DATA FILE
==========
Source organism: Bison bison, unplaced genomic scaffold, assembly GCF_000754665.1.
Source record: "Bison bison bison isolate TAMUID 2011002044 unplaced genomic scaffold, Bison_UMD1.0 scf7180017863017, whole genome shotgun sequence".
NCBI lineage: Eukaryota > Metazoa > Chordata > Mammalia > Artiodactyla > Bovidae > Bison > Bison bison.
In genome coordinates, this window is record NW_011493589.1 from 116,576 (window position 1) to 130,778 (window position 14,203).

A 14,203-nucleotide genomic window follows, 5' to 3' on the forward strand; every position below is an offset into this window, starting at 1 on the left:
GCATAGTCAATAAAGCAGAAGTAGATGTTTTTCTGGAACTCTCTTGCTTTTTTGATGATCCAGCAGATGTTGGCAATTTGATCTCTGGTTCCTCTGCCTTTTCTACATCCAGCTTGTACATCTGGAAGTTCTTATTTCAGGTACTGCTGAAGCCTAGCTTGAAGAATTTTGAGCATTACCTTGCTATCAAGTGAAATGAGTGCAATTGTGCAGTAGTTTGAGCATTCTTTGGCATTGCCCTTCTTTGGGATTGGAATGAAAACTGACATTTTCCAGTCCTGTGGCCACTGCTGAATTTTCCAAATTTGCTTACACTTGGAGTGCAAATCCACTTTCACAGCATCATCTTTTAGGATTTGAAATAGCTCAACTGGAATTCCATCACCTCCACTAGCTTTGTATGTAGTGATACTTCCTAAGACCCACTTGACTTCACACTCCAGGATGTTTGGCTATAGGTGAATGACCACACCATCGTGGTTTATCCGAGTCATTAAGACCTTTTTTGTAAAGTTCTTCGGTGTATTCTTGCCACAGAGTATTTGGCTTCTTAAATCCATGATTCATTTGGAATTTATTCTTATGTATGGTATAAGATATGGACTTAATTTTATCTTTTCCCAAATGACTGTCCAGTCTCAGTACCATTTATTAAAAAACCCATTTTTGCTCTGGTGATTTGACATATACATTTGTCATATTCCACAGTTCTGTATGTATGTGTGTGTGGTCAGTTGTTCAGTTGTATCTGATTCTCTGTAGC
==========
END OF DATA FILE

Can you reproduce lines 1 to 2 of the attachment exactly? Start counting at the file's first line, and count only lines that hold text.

Source organism: Bison bison, unplaced genomic scaffold, assembly GCF_000754665.1.
Source record: "Bison bison bison isolate TAMUID 2011002044 unplaced genomic scaffold, Bison_UMD1.0 scf7180017863017, whole genome shotgun sequence".